11. 11. Food Campaign Case Study: Build audience reach via our first ‘tentpole’ documentary film. Challenge our audience to re-think what they could and should be eating; try something new, and share it. We (the Collectively-VICE team) shot our first documentary: “America’s Shrinking Farms”. We travelled across the US to meet with some of the pioneers working to change our food system for the better and explore what we might be eating in 20 years—and the unlikely places our food may come from. With this first documentary we hoped to change the conversation around the major problems impacting our food system by bringing attention to some of the innovators working to radically change the system from the ground up. We surrounded our documentary film with a lot of other written food content. To increase engagement around our food month and to directly address and build discussions around some of the themes that emerge in America’s Shrinking Farms, we invited our readers and supporters to join our #InnovativeEats social campaign. We asked individuals to post a photo of something they’re eating that’s a little better for their body or the planet with the hashtag #InnovativeEats to help us re-think what we could be eating and what should be on our plates in the America’s Shrinking Farms: 210k Video views of full film, 500 Shares, 1000+ Comments & Likes. It’s a great film – watch it on YouTube! – and It showed that we wouldn’t shy away from tackling difficult topics. However, it’s possible that the film was too long, at 18 minutes: if you’re VICE, people know you for long films, but we didn’t have that reputation. The #InnovativeEats campaign wasn’t sufficiently well linked to the tentpole documentary – the two pieces felt somewhat disconnected. The key takeaway was that we needed to think harder about how to drive reach. Firstly, we needed a bigger, clearer ‘hook’ or buzz mechanic to guarantee press pick up. Secondly we needed to find a way to engage our corporate partners and their networks: our documentary was implicitly challenging of our food partners and wasn’t relevant for our non-food partners. Lastly, we needed to devote more budget to driving reach. Overall: we got started, delivered our first campaign, and learnt a load. Perfect :) future. To incentivize and inspire ideas, we also created a giveaway with cricket-themed treats to go to our favourite posts, we built a Tagboard to pull photos from across social channels into one place, and we re-posted photos across our own social platforms. Goals What we did Results & Learning Soon after launch, we decided to focus on food for our first attempt to integrate compelling content with a social media campaign. Food’s a real passion point for our audience, and huge changes are needed to the world’s food system – so it gave us the ideal opportunity to challenge our audience to lead the way. If we did this kind of campaign again, we’d build in much more lead time to work with our partners to see what bold experiments and commitments they were prepared to take towards supporting the rise in veganism and new sustainable protein sources. Next time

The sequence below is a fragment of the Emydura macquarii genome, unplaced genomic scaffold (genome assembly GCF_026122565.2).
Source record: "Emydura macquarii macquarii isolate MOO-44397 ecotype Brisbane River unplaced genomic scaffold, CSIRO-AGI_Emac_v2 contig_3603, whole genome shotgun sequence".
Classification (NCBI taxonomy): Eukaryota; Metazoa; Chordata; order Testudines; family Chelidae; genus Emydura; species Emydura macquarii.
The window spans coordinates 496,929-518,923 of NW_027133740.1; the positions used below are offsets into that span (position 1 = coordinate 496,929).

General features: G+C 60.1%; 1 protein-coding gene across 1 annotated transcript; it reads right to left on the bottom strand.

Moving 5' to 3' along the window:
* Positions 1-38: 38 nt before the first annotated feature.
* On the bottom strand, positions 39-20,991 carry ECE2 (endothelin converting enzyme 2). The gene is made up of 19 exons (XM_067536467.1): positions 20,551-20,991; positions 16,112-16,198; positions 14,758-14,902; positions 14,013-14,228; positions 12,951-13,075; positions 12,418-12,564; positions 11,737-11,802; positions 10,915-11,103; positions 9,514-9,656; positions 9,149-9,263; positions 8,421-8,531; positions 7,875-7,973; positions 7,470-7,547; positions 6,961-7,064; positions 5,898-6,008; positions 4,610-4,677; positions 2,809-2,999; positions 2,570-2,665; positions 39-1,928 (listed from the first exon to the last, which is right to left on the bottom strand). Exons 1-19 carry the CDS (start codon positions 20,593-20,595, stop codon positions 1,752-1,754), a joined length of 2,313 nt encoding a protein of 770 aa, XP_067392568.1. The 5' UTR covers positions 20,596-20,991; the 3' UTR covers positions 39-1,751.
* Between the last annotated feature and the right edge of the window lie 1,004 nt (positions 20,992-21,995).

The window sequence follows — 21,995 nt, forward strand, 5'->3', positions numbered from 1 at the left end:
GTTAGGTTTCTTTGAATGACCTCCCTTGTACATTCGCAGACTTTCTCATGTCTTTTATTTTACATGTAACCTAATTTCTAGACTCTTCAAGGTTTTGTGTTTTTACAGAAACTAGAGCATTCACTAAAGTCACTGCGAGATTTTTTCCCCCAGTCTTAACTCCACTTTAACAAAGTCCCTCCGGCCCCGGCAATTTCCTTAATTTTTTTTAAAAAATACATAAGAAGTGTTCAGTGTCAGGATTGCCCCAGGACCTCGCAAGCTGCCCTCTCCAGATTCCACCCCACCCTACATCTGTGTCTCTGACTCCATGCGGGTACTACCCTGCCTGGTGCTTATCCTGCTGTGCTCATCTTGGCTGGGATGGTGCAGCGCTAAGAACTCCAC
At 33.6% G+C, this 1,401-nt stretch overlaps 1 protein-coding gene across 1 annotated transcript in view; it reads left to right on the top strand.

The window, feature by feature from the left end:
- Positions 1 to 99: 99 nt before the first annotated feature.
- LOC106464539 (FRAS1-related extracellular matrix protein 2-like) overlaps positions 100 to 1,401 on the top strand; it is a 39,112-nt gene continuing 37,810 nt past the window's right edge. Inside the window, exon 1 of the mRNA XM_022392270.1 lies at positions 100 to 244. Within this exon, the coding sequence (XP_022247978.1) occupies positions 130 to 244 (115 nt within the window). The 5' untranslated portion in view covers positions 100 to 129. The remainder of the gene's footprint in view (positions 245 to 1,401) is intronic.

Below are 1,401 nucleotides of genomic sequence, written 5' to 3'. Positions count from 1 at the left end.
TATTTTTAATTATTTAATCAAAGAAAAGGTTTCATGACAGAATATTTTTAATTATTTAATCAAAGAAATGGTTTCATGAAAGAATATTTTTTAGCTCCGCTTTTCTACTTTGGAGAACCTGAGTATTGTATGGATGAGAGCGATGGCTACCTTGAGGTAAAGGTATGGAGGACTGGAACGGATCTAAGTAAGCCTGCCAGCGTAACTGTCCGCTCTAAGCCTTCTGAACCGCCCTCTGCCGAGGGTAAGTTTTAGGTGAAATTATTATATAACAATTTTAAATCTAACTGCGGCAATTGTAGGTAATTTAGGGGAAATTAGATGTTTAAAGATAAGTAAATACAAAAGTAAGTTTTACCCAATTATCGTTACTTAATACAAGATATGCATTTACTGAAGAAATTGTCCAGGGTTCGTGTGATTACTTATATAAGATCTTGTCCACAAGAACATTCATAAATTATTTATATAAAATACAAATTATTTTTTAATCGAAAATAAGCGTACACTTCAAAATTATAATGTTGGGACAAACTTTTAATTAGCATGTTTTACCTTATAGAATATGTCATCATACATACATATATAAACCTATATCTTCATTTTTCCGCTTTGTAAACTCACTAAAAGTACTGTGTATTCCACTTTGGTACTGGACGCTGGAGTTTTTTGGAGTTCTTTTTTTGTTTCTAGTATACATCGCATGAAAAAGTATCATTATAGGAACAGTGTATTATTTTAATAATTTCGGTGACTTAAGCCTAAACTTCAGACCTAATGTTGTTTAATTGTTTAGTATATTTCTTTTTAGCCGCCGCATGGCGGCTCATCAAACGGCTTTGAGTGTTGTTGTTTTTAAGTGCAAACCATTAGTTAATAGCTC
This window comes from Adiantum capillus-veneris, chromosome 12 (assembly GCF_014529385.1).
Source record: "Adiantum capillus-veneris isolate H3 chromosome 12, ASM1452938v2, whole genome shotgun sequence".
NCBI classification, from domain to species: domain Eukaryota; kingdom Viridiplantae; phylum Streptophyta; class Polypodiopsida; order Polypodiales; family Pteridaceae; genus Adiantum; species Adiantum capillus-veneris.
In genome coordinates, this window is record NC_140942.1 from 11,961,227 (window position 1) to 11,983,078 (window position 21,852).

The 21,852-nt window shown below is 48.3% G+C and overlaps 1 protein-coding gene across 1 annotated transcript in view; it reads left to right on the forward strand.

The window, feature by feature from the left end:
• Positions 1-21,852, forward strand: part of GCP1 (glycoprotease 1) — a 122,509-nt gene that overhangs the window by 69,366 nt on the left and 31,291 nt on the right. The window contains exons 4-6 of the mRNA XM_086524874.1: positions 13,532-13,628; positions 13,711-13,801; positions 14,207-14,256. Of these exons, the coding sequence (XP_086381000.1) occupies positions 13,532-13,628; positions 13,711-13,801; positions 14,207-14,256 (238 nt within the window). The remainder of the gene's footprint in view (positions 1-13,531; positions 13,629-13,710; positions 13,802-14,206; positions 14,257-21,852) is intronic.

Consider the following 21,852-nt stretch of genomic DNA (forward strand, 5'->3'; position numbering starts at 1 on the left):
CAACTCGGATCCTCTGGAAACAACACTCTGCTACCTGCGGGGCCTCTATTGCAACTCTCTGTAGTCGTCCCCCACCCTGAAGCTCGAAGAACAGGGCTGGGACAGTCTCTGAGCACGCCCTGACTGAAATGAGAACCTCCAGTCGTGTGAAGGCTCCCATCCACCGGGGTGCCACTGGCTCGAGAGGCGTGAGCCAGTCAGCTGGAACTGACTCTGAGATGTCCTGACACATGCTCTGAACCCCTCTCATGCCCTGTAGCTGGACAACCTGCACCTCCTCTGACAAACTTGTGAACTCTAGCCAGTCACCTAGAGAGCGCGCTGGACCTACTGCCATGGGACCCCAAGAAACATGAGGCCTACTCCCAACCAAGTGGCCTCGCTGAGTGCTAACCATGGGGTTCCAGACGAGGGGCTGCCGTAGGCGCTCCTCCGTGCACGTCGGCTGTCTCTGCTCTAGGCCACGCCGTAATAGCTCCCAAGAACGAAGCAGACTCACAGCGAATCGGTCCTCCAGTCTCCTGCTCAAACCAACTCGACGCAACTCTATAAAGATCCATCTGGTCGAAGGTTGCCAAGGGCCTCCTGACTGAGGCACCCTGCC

12. 12. Fashion Take Back Case Study: Give our support to emerging innovators and disruptors in the fashion industry, and challenge fashion lovers everywhere to take fashion back into their own hands – showing their friends what ‘good’ fashion now really means. Grow our audience along the way. We wanted to challenge the ‘status quo’ conversation that happens online during Fashion Week by galvanizing our influencers and talented ethical fashion community in a social media campaign - #FashionTakeBack. We created the hashtag around the concept that people everywhere are leading a ‘take back’ in the industry by re-claiming what they love about good fashion and sharing it using the #FashionTakeBack tag. Collectively first launched a series of editorial pieces around hot topics in the ethical fashion world, like body positive initiatives, fairer fashion projects from our partners, and makers who are keeping fashion slow and interesting. We generated online engagement around the ‘take back’ concept by asking some of our favourite ethical fashion influencers to support the campaign through editorial pieces and tweets. We partnered with Elite Daily to support the message and they posted and shared the concept to millions of followers. We Our #fashiontakeback tag reached over 1 million people across all channels and received well over 1 million impressions on Instagram alone. Fashion Take Back material increased our website traffic by 65% against the previous month. Influencer pick-up was really encouraging. We had strong support from Lily Cole, Lucy Siegle, Livia Firth and many others, along with a retweet from Emma Watson to her 20 million followers. It showed us that getting key people in our community involved from the start to shape the campaign with us was key to success. From a corporate partner point of view, it was somewhat quieter. C&A Foundation supported us on social media. M&S helped co-create the Fashion Take Back concept but chose not to participate in campaign roll-out given an already full fashion programme in September. Whilst the campaign felt ‘very Collectively’ in spirit, the creative concept of ‘taking back’ fashion probably made it harder for our partners to get behind it. asked our community during fashion weeks ‘take back fashion’ and either swap, rent, buy vintage, upcycle or donate their clothes and post and share how they were taking fashion back with the hashtag and their clothing item. And we got involved in a wealth of conversations and events happening in the ethical fashion world and worked with people running similar campaigns, such as Fashion Revolution. Goals What we did Results & Learning Following the food campaign, we were straight into planning the next one: and it had to be sustainable fashion. It was a winning topic with our readership and all around us we could see sparks of disruptive change. We’d just like to make it bigger. Plan ahead, involve more people and organisations, go offline as well as online. Sustainable fashion REALLY engages our audience, and we have a wonderful community of experts and influencers who are ready to get behind something really big in this space. We’d love to work with a few leading edge fashion corporates, NGOs and innovators to explore how to take sustainable fashion right into the heart of the mainstream. Next time “Collectively has helped sustainable start-ups like Birdsong to share our story with young people who care” Founder, Birdsong